February 24, 2012

The Season of Giving (up)

Some time in February, when the Nelson snow was old and gritty with sand, my brother and I, my funny teasing brother who was two years older and beat me at every game of Rummy we ever played, would ask each other the annual question, "What are you giving up for Lent?" We'd first answer the question with our annual answers. "I'm giving up porridge!" I would cry. "I'm giving up liver," my brother would say. And then we'd laugh at our joke before getting down to the serious business of making our real pledge for the Season of Giving-up.

I almost always gave up buying candy when I was little, junk food when I was older. We had a jar on the dining room table with a 'Share Lent' label. This jar was for depositing the coins we didn't spend on candy bars and potato chips. When Lent was over, the jar of coins would be given to the Canadian Catholic Agency for Development and Peace to help fund their programs in developing nations.

It was hard, this giving up of sweets (which I always craved) and this giving over of my precious few coins when I was little, but I felt the importance of it even then. Children are naturally generous, just as they are naturally selfish, so generosity needs regular opportunity just as selfishness needs regular curtailment.

I remember having an argument with my closest friend at the time. Her family was Anglican and also practised Lent. In my family's faith, Sundays were not included in Lent, as every Sunday of the year is considered a celebration of the Paschal mystery. Therefore, whatever we had given up, we could enjoy on Sundays. My friend thought this was cheating. When I told my dad of her opinion later (I was worried he would agree with her) he said, "She can do Lent her way, and we'll do Lent our way." And so we did. The Sunday breaks from Lenten deprivations made the season, which felt very, very long when I was a child, less daunting, but I admit I privately wondered if my friend was that much better of a person for sticking with her solid, unrelenting 40 days trek through the desert of discipline.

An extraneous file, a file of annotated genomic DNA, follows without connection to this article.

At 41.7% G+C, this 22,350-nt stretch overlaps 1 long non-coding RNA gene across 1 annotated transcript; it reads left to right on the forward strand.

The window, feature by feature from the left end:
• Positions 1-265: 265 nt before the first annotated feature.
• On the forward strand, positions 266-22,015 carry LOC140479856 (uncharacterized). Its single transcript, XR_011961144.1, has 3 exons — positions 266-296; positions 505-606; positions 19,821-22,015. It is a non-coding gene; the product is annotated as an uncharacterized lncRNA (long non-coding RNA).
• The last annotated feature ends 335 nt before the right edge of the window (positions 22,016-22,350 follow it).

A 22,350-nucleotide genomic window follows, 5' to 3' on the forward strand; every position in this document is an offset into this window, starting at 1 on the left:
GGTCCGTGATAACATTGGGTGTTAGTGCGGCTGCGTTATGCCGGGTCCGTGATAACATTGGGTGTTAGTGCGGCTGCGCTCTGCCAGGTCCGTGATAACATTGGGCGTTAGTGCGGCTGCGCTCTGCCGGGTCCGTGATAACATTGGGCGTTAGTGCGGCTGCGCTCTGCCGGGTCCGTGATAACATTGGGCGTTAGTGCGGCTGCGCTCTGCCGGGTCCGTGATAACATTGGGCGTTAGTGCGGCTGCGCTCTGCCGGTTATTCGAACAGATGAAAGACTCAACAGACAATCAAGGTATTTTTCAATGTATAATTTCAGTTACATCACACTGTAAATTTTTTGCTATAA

At our school, St. Joseph's, we were shown Development and Peace films throughout Lent, so we would know where our coins were going. Children with flies in their eyes and distended tummies lined up to receive rations of powdered milk and rice from kind looking men and women in these reel-to-reel movies, and the images stayed with me always. I tried to be grateful for all I had, I tried, but I could not seem to stop wishing for more.

That same brother and I held secret conversations in the bedroom we shared until my eldest sister moved out, leaving room for me in the girls' bedroom. "What would you do if you had a million dollars?" we'd ask each other. My brother wished for a new house with a recreation room downstairs with a pool table and a big TV, where he and his friends could hang out and eat endless bowls of chips and Cheezies. I wished for fancy outfits and toys I'd seen in the Sears Catalogue, for my parents to own a car, and for my dad to publish the novel he was working on - I prayed hard for that. We knew our family was different from many of the families we knew, that our parents had some different priorities.

Many years passed before I truly appreciated the effect of those priorities which instilled in we children the values that have carried us through the ups and downs of life. By being who they are, our parents taught us to share with each other, to be creative, to be open minded and generous, to wear the many hats of love. To appreciate the arts and literature, to tread softly on God's earth and take time for silence. To work smarter, not necessarily harder, and to enjoy fully the good things of life. To find one's calling and live it wholeheartedly - find where you can give what you have to offer and you will be truly happy.